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July 15, 2014

HealthForumOnline Adds a New Online Continuing Education Course on Memory in Everyday Life

HealthForumOnline's (HFO) new online continuing education (CE) course for mental health professionals, Memory in Everyday Life: Healthy or Defective, explores what can be expected from normal, healthy memory functioning in adulthood and as a person ages. HFO offers over 90 nationally-approved online CE courses for psychologists, social workers, counselors, marital family therapists and other allied health care providers that are fast, convenient and especially cost-effective - with free ongoing access to course updates beyond completion of the CE activity.

Philadelphia, PA (PRWEB) July 15, 2014 – HealthForumOnline (HFO), a nationally-approved (APA, ASWB, NBCC, CA-BBS) provider of online continuing education (CE) is pleased to announce a new course entitled, Memory in Everyday Life: Healthy or Defective?, to its extensive online CE resource library for psychologists, social workers, counselors, marital family therapists, and other allied health care professionals.

Memory is many things. It is a subjective experience. It is a mechanism for the ability to learn new information throughout our lives. It is the pathway that allows for our personal recollection of life experiences and use of our accumulated fund of knowledge. It is a cognitive system and, as such, is an embeddable part of the global cognitive system that characterizes behavior and our sense of self. It is key to our general level of intellectual, adaptive, and personality functioning (1, 2).

Memory is also a neurological system, with brain structures and communicating networks discovered in the 20th-century, many of which still remain to be understood. While we have known the basic features of memory function for over a hundred years, the past fifty years have seen an explosion of knowledge about the brain structures (e.g., hippocampus) and networks engaged in memory and learning (3).

Concerns about forgetfulness are among the most common cognitive complaints observed in outpatient care.  Understanding what constitutes “normal” memory and how to assess and respond to it when it goes awry is essential (1, 2). Building on a brief foundational overview of this evidence, this course will help guide mental health providers in determining when a memory problem is part of normal aging, when it is a feature of brain disease, and---perhaps most importantly---when it is in the uncertain zone between the two?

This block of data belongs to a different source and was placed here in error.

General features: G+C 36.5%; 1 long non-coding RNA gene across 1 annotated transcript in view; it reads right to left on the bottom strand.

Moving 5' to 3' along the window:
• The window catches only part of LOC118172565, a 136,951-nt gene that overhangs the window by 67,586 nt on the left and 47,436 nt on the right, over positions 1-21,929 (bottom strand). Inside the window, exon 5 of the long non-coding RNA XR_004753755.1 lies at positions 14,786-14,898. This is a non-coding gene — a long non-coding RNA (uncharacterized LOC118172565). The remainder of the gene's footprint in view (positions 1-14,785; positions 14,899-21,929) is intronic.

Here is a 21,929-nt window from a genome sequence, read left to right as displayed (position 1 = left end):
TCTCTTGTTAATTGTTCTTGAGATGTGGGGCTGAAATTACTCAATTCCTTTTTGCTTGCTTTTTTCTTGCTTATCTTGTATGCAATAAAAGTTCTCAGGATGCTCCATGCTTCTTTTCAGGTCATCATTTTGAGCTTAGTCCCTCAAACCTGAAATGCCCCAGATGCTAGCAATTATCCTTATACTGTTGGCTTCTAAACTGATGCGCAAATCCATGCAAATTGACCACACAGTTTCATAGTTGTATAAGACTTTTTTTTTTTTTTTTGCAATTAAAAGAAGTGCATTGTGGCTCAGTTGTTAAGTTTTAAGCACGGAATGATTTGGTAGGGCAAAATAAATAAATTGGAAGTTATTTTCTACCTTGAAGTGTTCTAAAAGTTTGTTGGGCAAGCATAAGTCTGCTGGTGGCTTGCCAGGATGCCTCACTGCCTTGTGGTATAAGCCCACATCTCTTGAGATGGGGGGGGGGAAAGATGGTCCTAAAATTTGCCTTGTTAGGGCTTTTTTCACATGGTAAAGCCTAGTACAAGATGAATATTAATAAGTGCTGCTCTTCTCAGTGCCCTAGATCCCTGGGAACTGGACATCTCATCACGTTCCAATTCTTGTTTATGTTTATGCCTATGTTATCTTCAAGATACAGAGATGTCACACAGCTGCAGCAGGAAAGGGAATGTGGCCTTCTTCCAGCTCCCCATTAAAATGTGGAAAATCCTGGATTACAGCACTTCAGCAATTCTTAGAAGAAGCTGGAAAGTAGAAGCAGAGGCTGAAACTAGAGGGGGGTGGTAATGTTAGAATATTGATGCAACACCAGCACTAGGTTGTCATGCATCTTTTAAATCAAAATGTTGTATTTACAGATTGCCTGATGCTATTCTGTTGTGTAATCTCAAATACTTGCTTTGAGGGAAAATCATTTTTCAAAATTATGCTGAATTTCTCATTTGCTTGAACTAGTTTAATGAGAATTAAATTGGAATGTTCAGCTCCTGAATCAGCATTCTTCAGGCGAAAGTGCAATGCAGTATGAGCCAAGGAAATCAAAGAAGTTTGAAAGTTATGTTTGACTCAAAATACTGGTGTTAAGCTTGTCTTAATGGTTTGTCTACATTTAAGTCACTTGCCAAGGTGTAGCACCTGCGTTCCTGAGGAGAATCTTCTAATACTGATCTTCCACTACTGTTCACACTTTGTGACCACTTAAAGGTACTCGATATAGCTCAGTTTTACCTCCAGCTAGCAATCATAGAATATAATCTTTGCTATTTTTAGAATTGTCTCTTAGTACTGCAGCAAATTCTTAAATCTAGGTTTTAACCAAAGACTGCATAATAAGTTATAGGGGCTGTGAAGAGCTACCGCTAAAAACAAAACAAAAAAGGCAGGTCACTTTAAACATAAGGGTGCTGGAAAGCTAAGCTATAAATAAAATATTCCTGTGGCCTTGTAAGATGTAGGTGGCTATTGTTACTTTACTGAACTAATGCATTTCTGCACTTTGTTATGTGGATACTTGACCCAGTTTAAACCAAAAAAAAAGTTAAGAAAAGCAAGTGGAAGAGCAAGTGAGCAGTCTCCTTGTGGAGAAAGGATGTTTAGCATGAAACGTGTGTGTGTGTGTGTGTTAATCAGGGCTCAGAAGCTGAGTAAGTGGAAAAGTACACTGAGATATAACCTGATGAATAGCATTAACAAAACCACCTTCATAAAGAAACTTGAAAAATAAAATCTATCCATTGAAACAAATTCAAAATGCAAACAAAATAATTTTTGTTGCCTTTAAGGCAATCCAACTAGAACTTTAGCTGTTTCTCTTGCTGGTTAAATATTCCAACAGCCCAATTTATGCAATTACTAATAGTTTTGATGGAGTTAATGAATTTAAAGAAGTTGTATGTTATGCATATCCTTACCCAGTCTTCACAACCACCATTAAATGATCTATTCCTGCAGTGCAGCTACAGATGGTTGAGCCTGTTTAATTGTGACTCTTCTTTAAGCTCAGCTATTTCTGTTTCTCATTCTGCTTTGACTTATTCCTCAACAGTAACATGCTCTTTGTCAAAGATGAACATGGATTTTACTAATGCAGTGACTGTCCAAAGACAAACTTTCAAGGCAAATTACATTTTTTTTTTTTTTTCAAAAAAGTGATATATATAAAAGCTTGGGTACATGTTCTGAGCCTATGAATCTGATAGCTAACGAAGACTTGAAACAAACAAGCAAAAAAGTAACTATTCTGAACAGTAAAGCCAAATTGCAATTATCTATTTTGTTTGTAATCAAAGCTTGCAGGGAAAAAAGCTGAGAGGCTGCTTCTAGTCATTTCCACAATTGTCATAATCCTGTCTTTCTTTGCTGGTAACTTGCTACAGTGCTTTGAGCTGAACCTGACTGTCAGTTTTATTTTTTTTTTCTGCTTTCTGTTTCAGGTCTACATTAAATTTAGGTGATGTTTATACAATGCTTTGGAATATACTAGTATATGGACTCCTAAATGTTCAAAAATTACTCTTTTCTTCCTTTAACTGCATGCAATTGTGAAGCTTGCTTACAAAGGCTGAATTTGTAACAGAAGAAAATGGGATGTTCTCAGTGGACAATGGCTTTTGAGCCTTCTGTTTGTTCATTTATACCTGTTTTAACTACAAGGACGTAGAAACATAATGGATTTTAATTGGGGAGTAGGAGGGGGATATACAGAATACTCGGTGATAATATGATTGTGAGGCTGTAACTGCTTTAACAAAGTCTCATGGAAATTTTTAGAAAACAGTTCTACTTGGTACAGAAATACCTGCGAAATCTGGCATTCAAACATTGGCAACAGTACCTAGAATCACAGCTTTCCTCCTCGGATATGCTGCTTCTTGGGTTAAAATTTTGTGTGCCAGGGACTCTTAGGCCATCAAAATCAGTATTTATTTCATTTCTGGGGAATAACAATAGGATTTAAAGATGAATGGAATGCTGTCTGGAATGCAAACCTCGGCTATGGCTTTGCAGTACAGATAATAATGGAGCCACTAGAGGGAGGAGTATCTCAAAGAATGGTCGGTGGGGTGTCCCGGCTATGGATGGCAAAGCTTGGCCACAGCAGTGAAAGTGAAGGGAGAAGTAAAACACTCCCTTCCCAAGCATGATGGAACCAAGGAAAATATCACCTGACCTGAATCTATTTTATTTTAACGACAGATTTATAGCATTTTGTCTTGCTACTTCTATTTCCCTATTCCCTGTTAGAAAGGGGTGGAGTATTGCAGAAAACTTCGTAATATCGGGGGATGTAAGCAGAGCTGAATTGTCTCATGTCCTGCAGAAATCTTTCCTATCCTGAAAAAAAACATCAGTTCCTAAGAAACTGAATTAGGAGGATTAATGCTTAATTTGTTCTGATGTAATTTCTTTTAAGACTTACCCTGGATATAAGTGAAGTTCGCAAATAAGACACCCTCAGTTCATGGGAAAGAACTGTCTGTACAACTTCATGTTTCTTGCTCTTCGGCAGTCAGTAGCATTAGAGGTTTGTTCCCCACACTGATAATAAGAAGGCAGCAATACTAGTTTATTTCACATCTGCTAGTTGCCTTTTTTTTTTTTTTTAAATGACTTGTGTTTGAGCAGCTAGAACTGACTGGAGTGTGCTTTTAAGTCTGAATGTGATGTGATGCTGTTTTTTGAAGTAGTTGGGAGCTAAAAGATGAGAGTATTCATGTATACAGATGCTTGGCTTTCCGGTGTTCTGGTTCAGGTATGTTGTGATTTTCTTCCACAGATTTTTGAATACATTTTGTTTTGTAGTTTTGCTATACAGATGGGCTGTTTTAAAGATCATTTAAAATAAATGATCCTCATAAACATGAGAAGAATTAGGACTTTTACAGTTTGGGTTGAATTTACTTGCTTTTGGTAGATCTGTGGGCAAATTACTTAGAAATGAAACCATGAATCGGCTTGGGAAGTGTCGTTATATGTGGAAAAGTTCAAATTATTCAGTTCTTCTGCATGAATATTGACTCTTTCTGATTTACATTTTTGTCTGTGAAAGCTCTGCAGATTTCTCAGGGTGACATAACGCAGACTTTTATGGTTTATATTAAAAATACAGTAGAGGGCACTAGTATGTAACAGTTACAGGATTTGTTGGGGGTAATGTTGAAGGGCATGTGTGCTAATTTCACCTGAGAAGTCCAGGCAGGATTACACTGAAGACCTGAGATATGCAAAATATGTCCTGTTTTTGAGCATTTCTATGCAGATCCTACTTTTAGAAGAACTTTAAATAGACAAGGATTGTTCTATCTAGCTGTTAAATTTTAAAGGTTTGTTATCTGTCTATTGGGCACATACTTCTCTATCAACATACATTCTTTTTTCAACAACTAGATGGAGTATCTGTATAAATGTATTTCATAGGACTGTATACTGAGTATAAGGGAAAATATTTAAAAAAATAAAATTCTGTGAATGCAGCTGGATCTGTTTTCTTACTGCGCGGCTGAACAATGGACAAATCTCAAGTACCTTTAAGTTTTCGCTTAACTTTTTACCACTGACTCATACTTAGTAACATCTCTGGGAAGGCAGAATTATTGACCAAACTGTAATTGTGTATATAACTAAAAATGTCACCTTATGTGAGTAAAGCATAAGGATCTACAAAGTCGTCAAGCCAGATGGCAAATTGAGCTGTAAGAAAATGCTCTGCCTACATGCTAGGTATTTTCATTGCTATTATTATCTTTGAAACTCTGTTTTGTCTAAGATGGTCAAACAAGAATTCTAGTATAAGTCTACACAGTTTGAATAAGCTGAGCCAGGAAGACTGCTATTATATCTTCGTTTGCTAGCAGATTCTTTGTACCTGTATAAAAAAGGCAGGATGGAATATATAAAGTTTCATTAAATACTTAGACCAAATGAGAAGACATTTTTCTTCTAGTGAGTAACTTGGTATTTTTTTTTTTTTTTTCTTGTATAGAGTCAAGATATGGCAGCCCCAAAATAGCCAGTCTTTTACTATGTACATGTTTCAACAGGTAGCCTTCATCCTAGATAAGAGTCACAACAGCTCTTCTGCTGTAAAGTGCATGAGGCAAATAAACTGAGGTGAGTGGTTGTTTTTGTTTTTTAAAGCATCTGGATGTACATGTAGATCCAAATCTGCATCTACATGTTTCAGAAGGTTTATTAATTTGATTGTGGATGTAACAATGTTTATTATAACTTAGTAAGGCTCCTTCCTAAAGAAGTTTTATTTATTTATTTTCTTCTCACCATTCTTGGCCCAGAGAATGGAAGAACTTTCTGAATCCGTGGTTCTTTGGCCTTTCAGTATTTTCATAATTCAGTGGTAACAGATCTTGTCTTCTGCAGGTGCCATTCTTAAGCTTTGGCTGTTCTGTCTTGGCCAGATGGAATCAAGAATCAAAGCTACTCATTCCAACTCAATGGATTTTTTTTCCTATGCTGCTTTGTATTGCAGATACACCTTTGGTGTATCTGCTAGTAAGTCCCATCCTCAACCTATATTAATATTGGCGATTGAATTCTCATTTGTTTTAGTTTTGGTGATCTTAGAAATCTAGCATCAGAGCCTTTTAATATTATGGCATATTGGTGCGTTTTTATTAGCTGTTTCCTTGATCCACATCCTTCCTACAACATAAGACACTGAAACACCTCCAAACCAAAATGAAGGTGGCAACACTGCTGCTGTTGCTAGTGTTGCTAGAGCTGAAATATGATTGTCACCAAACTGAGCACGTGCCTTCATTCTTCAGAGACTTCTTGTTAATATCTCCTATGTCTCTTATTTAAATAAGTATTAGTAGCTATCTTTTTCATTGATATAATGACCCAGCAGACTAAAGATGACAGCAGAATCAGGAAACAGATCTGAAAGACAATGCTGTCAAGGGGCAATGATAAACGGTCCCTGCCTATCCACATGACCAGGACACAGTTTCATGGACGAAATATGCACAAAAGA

This new online CE course for mental health professionals from HealthForumOnline will look at what can be expected from normal, healthy memory functioning in adulthood and as a person ages. Common clinical syndromes of memory loss are discussed along with well-known, important case histories. How these syndromes compare to the clinical features of dementia, as well as strategies and common test instruments used to assess memory functioning are reviewed. Finally, the course explores how we can improve or enhance our memory functioning and/or hold off the weaknesses that result from normal aging through the use of aids in our everyday lives.

About HealthForumOnline:

Mental health professionals can chose from HFO’s more than 20 categories of continuing education (CE) topics related to health psychology and behavioral medicine containing over 90 online CE courses that are fast, convenient and cost-effective. HealthForumOnline (HFO) is approved as a provider of CE courses by the American Psychological Association, the National Board of Certified Counselors, the Association of Social Work Boards, and the California Board of Behavioral Sciences. HFO’s CE Program’s Advisory Committee and authors are comprised of over 65 nationally-recognized experts in behavioral medicine.

1. Balota, D.A., Dolan, P.O., & Duchek, J.M. (2000). Memory changes in healthy older adults. In E. Tulving & F.I.M. Craik (eds.) The Oxford handbook of memory (pp. 395-409). Oxford: Oxford University Press.

2. Salthouse, T. (2012).  Consequences of age-related cognitive decline. Annual Reviews of Psychology, 63, 201-226.

3. Erickson, K.I., Voss, M.W., Prakash, R.P., et al. (2011). Exercise training increases size of hippocampus and improves memory. Proceedings of the National Academy of Sciences, 108, 3017–3022.